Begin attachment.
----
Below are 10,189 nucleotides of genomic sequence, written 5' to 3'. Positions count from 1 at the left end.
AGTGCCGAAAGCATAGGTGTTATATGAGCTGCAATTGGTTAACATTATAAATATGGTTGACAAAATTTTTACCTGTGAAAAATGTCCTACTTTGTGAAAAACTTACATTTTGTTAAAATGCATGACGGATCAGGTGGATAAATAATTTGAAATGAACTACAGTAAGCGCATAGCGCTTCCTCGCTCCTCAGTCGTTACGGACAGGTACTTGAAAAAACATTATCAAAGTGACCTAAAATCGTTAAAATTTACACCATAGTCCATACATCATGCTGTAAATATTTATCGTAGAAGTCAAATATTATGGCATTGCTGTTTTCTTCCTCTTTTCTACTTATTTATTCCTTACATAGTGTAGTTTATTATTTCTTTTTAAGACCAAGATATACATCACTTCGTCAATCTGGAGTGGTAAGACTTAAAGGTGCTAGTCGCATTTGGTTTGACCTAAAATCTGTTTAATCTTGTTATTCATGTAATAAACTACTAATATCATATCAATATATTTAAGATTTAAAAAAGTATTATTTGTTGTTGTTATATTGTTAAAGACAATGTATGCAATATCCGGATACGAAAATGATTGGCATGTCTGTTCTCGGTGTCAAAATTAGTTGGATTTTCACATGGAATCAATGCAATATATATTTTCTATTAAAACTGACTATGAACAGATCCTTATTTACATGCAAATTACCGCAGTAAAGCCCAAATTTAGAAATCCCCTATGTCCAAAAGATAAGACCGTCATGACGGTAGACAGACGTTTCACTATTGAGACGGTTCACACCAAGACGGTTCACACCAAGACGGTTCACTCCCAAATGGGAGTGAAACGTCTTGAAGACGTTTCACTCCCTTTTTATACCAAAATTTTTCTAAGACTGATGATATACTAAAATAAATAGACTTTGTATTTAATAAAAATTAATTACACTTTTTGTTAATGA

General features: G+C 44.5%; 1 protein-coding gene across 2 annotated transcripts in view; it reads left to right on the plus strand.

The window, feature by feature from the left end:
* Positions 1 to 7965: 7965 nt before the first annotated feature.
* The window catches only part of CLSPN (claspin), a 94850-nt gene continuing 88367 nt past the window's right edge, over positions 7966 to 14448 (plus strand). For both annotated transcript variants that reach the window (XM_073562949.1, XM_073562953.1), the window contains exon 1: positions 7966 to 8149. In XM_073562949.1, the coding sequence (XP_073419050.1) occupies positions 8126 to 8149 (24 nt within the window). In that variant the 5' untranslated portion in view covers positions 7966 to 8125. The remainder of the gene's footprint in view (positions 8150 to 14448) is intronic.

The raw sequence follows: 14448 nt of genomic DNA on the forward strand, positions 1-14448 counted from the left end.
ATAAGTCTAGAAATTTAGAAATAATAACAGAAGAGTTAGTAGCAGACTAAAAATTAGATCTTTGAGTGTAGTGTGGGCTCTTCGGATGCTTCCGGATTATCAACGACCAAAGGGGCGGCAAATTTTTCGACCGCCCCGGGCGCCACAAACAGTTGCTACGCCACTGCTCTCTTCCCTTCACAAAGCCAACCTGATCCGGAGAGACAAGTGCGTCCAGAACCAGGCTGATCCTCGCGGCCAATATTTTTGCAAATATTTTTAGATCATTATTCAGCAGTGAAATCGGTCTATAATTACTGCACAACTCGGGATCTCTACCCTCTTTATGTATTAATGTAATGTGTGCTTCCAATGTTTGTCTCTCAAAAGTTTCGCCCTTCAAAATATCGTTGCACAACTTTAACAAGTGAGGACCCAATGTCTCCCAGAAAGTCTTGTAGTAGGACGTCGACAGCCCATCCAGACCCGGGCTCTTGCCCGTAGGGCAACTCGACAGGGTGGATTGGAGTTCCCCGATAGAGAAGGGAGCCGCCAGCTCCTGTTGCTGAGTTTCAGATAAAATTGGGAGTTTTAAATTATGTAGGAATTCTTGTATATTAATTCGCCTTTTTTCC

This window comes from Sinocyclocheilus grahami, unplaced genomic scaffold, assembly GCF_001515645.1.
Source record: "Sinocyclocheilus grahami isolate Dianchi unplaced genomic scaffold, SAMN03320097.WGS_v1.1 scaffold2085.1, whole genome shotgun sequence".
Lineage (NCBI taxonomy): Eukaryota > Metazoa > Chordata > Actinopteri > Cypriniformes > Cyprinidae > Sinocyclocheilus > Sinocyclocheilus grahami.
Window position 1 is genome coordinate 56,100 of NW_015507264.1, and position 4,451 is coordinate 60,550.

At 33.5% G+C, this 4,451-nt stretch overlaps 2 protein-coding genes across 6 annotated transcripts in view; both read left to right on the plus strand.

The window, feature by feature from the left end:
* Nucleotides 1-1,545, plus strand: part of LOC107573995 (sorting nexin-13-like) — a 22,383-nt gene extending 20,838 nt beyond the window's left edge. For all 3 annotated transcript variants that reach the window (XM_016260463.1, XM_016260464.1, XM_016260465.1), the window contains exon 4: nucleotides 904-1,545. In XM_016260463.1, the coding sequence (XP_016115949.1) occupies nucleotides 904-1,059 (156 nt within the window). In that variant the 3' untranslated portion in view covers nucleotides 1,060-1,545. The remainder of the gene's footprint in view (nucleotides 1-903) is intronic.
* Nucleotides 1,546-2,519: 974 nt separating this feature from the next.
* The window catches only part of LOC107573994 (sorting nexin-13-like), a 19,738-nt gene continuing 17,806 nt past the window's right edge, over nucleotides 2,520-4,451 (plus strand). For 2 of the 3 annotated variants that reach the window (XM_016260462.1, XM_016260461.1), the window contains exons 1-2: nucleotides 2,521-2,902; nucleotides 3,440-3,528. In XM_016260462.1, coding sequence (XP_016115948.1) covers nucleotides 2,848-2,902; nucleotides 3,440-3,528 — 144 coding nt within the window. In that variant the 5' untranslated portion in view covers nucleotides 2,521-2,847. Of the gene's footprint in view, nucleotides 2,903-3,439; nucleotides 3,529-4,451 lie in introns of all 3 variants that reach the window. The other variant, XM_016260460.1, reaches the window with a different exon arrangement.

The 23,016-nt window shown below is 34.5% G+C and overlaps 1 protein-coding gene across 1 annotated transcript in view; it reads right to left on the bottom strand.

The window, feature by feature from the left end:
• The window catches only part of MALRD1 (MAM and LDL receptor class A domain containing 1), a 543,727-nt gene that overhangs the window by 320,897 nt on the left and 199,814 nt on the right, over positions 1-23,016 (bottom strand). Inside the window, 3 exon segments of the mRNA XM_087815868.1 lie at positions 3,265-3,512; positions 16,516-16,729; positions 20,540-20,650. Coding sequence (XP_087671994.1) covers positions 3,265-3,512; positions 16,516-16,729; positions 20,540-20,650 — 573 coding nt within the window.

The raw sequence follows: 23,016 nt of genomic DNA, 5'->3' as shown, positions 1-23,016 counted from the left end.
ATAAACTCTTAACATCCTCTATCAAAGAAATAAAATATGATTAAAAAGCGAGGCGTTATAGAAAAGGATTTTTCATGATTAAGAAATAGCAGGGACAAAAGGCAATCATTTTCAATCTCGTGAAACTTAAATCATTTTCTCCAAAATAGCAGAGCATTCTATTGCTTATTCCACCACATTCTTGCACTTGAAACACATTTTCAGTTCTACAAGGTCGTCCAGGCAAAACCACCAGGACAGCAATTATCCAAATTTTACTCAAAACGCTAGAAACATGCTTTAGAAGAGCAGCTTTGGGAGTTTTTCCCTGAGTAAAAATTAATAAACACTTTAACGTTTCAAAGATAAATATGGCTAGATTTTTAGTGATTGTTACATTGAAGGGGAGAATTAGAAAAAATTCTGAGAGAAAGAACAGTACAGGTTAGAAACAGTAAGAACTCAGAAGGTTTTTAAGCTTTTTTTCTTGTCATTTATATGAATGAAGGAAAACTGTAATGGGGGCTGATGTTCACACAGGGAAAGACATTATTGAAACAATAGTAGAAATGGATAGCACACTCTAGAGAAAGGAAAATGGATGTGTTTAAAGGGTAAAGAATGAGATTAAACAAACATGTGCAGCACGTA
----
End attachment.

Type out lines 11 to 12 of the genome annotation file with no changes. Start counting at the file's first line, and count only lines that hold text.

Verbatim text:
Lineage (NCBI taxonomy): Eukaryota > Metazoa > Chordata > Actinopteri > Cypriniformes > Cyprinidae > Sinocyclocheilus > Sinocyclocheilus grahami.
Window position 1 is genome coordinate 56,100 of NW_015507264.1, and position 4,451 is coordinate 60,550.